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With Ron Howard’s movie Solo: A Star Wars Story coming to audiences on the big screen, fans and newcomers to the Star Wars world are about to learn about the early days of Han Solo. Where did he come from? What made him the man we saw Harrison Ford portray for four movies? As mentioned in my reviews for Ann Crispin’s Han Solo trilogy of books from the Star Wars Legends series, there are lots of places to further your journey with the Corellian smuggler.

The Han Solo Adventures by Brian Daley is another source of entertainment that Star Wars fans can check out and, in my opinion, are best read after reading Ann Crispin’s trilogy from 1998. Broken up into three parts Han Solo at Stars End, Han Solo’s Revenge, and Han Solo and the Lost Legacy readers get greater detail about what life in the Corporate Sector Authority is like.

In Ann Crispin’s Rebel Dawn, the final book to her trilogy, Han and Chewbacca head out for the Corporate Sector for work, seeking a legendary spacecraft technician to make improvements to the Millennium Falcon. Crispin intentionally skims over this moment in Han’s journey’s, which at the time made me wonder why she did this, until I read Daley’s books. His work is all about Han and Chewbacca in the Corporate Sector Authority, and how they survive.

Han Solo at Stars’ End had Han and Chewbacca seeking help from a famed technician in the Corporate Sector named Doc. Through one mishap after another, Han ends up making his way to the secret Corporate Sector prison known as Stars’ End to rescue Doc and hopefully escape with his life.

Han Solo’s Revenge has Han and Chewie trying to make a smuggling run in the Corporate Sector where they find out that their classified cargo is slaves. Han Solo and Chewbacca refuse to traffic in slavery. After thwarting an attempt by the slavers to take over the Millennium Falcon, the pair escape to the planet Bonadan. Their problems only continue, as Han and Chewie end up partnering with a Corporate Sector Authority named Fiolla who persuades Han to help her track down the slaving ring. She even promises him he will get paid. Han and Chewie help Fiolla and actually make a little profit off of their deed.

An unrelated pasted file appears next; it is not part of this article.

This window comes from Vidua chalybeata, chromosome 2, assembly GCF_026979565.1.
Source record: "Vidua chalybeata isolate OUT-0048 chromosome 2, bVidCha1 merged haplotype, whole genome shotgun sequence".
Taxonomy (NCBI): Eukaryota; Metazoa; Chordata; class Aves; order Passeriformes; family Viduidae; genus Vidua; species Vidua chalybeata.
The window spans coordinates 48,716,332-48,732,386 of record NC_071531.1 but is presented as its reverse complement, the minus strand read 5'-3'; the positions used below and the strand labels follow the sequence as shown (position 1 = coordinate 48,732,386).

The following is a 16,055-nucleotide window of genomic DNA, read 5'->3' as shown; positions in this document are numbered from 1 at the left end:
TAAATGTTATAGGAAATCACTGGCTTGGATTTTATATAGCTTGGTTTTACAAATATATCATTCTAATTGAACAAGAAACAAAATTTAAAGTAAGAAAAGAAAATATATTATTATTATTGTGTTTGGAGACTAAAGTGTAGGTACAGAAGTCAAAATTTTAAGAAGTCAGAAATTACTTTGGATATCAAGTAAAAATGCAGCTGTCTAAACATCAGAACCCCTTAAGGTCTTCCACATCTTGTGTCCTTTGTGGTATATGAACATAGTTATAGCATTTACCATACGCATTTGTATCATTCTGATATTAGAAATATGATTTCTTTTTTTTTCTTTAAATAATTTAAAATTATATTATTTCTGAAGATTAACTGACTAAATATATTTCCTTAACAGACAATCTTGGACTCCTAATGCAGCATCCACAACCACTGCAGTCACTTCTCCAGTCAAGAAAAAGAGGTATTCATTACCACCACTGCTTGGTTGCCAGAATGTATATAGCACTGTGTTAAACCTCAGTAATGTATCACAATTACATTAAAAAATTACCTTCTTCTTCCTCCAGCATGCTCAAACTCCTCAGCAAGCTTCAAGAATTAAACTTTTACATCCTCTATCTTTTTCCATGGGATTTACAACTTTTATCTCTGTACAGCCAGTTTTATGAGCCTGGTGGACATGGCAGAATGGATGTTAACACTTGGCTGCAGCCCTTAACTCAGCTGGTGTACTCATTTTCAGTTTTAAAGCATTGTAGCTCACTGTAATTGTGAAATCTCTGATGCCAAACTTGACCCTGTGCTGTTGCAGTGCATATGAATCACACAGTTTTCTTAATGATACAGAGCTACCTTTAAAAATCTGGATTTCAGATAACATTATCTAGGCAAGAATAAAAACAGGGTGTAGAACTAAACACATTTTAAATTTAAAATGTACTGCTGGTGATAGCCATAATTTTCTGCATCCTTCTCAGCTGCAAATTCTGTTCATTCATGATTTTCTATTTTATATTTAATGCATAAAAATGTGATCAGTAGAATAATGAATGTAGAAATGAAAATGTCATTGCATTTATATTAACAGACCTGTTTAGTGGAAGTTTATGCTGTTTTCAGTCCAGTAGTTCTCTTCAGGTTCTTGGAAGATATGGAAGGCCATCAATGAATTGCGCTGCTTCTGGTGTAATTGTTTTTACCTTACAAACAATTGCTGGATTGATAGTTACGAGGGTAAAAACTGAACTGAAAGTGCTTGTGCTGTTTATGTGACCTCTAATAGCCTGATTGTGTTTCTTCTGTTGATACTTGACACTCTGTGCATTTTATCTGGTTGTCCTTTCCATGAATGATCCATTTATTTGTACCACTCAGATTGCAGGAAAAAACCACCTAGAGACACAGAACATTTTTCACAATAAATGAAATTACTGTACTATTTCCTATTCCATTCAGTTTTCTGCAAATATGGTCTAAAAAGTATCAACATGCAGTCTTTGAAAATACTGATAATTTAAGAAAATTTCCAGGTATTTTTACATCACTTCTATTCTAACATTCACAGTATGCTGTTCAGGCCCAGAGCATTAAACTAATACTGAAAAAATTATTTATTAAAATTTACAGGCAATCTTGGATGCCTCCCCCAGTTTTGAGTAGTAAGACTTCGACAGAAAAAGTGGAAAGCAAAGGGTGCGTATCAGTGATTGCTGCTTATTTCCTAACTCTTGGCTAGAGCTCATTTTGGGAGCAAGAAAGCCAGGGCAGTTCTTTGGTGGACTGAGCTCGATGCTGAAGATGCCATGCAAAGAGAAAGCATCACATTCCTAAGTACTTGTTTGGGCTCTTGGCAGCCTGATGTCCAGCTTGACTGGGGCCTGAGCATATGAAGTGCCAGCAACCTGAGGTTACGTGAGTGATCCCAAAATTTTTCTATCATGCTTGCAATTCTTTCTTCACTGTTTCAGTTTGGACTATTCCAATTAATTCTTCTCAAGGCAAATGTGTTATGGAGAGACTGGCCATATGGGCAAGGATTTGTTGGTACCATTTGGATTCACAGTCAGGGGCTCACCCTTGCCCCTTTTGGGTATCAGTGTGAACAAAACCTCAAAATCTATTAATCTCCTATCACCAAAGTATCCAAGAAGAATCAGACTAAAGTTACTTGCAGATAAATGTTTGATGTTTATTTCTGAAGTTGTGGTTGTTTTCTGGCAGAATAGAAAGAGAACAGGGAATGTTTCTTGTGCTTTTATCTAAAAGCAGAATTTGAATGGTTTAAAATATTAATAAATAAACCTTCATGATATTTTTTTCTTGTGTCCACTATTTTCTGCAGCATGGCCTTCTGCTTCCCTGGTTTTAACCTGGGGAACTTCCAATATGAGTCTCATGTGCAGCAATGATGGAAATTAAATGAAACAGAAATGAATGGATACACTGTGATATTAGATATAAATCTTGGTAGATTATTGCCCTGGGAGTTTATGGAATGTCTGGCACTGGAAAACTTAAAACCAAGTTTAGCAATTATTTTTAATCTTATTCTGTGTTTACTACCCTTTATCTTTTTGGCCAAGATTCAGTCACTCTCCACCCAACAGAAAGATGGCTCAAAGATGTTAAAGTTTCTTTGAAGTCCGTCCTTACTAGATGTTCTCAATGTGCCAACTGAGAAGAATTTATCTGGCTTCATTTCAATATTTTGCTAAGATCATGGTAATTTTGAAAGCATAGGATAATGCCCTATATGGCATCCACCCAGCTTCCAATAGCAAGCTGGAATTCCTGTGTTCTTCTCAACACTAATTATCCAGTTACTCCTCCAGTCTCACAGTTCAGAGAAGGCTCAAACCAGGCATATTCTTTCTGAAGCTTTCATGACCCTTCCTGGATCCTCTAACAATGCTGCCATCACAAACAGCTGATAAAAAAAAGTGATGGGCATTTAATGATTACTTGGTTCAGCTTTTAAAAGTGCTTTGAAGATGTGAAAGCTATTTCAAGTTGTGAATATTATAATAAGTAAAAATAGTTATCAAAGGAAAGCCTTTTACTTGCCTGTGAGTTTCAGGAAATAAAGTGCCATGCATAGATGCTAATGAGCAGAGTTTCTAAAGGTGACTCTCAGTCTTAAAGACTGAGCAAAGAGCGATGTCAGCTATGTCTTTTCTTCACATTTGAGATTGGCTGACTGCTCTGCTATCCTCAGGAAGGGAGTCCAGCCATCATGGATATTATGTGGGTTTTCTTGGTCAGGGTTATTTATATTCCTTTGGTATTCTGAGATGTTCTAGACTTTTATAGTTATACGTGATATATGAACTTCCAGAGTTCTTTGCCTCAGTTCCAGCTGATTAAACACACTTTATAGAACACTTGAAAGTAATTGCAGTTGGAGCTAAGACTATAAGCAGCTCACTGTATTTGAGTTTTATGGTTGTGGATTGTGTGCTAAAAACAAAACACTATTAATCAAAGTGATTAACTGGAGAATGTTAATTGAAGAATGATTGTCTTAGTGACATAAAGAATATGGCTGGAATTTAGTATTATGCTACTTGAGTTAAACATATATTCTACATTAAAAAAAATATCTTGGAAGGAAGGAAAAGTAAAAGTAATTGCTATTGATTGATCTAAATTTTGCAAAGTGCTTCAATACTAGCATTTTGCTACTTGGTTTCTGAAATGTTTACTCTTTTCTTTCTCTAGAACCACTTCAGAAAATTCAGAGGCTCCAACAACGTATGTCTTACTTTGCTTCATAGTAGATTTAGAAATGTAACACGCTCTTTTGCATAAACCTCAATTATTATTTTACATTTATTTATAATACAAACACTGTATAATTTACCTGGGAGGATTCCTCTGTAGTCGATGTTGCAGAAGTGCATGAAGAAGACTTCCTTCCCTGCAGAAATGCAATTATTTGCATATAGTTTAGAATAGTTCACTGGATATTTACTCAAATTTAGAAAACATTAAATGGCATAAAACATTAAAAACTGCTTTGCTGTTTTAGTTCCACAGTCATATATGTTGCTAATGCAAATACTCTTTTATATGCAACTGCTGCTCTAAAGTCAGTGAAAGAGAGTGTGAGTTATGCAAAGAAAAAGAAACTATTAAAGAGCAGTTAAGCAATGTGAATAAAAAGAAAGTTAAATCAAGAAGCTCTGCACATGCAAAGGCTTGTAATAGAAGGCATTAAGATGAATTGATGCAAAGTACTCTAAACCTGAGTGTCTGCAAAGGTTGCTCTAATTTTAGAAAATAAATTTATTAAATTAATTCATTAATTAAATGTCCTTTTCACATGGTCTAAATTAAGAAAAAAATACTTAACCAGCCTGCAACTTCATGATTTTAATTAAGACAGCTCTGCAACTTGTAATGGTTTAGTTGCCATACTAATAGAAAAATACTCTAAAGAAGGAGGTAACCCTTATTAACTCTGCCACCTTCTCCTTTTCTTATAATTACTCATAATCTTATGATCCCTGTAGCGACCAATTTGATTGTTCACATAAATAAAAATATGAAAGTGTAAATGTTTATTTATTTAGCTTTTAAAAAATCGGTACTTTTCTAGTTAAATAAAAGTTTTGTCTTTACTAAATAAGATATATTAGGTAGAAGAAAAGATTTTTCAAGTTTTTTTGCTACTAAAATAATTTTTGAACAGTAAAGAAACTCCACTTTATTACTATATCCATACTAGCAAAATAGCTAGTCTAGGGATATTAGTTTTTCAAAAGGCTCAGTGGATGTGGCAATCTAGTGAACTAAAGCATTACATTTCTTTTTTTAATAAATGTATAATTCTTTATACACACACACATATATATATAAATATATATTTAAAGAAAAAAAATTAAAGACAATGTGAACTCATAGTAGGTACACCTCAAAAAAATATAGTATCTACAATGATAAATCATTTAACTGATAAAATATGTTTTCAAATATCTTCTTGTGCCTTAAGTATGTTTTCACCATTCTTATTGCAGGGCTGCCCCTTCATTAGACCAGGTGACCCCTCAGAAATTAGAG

Han Solo and the Lost Legacy feels like it belonged in the Indiana Jones files. Han is convinced to join in the search for a lost treasure ship called the Queen of Ranroon. The legend surrounding the ship and the potential for treasure and fortune is too much for Solo and Chewbacca to turn down, and while they do find a lost treasure, the value of the treasure is not worth the risk. The two set course away from the Corporate Sector, to familiar territory, hoping they can get some work with Jabba the Hutt.

My Opinion

While the three stories are interesting and I do love to see more about Han and Chewie, I am glad I read Ann Crispin’s trilogy of books first. They flesh out the backstory of Han in more detail, and allow readers to see how the man we see piloting the Millennium Falcon came to be.

Brian Daley’s The Han Solo Adventures are a fun-filled read to have when you just need a little more Han Solo. They are mostly forgettable with characters we will never see again, but I would liken Daley’s work as the adventures a student might take prior to entering university. English students are famous for taking a gap year prior to entering university, where they either travel the world, work or learn a little bit more about oneself prior to settling into a field of study. This is what Brian Daley offers with The Han Solo Adventures. This is Han Solo’s gap year.

Han is out in the Corporate Sector gallivanting around, trying to improve his new ship, and having some fun while there. Sure he finds romance, the occasional firefight, and the odd adventure where if he is not breaking into a prison disguised as an entertainer, or working with the Corporate Sector Authority as a partner, and finally searching for a fabled lost treasure, this guy isn’t Han Solo.

The point is, if you want mindless fun, read The Han Solo Adventures. If you need something extra after coming out of the theatre, check out Brian Daley’s work from 1979, and see how much if anything written in the past was used in the new movie.

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